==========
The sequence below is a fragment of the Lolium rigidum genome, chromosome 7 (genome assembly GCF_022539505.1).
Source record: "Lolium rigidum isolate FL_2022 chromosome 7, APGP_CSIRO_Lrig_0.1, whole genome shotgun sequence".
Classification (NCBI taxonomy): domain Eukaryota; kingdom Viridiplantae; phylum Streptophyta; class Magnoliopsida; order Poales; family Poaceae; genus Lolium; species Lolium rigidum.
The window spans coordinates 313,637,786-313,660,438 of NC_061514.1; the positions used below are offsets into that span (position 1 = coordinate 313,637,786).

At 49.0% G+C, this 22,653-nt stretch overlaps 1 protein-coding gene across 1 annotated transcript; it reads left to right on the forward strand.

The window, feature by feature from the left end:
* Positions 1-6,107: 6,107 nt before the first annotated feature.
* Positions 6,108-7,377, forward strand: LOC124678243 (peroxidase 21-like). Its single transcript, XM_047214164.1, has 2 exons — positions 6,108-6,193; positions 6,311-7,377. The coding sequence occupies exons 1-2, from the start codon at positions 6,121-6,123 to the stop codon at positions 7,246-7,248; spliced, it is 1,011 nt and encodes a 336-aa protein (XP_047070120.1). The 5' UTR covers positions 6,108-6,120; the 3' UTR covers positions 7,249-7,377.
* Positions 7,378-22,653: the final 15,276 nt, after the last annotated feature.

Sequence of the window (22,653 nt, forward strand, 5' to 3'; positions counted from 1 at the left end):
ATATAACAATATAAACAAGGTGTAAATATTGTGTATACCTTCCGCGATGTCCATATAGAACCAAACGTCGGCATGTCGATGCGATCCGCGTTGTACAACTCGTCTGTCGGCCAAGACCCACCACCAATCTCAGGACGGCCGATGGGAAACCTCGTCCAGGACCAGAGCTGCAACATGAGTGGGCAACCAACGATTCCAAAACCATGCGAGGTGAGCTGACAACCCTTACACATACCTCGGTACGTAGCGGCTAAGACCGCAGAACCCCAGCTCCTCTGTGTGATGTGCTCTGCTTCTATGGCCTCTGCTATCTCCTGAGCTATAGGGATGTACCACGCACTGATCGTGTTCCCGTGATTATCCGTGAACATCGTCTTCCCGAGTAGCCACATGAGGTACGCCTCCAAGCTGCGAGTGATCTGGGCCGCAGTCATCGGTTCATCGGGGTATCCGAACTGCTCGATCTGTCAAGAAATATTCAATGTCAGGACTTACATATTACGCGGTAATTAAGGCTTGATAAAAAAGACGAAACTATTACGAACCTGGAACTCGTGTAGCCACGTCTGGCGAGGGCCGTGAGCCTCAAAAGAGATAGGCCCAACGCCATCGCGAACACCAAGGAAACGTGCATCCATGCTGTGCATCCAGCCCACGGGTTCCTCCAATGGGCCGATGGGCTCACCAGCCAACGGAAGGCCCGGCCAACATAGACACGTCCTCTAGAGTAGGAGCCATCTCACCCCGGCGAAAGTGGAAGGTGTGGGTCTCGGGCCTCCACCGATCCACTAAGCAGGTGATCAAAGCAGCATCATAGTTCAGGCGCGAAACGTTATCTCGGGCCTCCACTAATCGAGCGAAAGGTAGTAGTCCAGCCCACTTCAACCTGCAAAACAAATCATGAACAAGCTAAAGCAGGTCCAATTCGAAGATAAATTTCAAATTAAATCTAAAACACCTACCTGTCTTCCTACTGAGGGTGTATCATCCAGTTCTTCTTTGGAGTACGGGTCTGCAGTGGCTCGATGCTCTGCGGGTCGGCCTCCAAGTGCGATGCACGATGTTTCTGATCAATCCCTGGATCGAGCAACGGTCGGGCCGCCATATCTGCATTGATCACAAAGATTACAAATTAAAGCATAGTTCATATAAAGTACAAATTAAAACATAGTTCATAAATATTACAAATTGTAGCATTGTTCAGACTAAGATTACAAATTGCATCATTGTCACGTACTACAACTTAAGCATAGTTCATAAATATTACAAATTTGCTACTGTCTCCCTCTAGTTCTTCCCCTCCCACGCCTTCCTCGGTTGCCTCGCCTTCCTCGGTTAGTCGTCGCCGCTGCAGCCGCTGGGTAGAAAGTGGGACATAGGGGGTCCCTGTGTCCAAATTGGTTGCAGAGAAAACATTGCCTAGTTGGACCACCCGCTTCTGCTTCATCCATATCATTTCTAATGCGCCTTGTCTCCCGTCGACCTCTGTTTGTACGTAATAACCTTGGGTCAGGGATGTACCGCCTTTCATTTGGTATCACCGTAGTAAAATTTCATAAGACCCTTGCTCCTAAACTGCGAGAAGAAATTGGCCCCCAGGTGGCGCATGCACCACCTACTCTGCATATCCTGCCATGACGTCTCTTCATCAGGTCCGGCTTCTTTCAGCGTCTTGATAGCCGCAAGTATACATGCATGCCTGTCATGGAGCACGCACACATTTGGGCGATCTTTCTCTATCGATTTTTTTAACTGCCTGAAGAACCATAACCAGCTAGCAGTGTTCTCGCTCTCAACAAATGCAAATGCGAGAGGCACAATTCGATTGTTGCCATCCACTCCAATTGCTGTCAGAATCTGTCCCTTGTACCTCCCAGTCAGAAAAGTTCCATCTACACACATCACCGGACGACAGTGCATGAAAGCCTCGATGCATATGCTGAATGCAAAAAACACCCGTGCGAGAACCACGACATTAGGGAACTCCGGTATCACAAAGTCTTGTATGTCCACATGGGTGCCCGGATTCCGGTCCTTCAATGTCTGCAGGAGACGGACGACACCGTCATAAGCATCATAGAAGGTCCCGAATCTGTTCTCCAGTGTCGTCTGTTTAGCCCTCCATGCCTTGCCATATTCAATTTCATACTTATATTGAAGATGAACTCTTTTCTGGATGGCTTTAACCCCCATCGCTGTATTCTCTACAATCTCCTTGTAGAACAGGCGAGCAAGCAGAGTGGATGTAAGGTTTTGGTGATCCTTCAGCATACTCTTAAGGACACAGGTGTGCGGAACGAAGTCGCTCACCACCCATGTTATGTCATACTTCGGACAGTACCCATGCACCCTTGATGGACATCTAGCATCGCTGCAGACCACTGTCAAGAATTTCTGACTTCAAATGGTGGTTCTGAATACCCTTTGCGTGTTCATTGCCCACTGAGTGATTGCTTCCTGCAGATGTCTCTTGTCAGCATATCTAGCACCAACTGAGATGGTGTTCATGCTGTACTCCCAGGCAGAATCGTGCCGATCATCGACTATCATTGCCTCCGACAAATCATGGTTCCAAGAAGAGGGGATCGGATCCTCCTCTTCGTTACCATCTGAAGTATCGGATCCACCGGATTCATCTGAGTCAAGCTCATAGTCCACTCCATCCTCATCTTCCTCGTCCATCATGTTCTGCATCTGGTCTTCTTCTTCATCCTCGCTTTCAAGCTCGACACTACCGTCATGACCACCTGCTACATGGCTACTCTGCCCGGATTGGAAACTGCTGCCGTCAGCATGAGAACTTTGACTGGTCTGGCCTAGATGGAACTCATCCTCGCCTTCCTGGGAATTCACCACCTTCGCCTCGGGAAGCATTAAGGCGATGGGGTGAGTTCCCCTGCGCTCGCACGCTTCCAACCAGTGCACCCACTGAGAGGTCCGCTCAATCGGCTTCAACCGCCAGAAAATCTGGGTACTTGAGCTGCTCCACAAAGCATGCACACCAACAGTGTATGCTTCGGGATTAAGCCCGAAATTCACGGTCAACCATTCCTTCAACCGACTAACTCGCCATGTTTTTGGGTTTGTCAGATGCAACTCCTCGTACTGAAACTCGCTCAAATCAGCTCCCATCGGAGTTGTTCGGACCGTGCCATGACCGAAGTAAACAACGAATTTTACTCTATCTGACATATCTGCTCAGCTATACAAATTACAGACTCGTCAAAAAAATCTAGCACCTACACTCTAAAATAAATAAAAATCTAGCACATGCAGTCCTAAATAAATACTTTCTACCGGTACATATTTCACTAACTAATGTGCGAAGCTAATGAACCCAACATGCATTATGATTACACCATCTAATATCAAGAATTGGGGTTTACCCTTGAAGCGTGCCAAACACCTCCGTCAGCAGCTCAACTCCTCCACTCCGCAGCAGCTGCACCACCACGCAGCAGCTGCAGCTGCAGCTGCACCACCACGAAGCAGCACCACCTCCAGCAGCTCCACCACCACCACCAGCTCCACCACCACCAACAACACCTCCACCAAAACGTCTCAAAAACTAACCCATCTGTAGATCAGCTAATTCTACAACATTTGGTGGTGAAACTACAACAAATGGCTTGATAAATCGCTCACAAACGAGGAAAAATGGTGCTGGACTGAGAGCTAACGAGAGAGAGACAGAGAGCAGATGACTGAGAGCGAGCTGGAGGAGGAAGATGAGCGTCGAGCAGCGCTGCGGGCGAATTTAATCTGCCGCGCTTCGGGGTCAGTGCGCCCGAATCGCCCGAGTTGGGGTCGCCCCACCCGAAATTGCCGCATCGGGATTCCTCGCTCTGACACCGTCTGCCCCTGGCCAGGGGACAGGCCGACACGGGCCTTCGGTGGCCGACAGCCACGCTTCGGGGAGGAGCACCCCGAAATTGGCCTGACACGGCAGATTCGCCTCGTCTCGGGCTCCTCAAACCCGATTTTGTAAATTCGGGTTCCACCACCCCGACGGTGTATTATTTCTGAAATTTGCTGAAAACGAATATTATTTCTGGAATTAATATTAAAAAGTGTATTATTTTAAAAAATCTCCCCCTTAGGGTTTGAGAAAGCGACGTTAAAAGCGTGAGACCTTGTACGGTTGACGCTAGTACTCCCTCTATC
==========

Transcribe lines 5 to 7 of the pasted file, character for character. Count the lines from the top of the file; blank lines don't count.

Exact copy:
At 49.0% G+C, this 22,653-nt stretch overlaps 1 protein-coding gene across 1 annotated transcript; it reads left to right on the forward strand.

The window, feature by feature from the left end:
* Positions 1-6,107: 6,107 nt before the first annotated feature.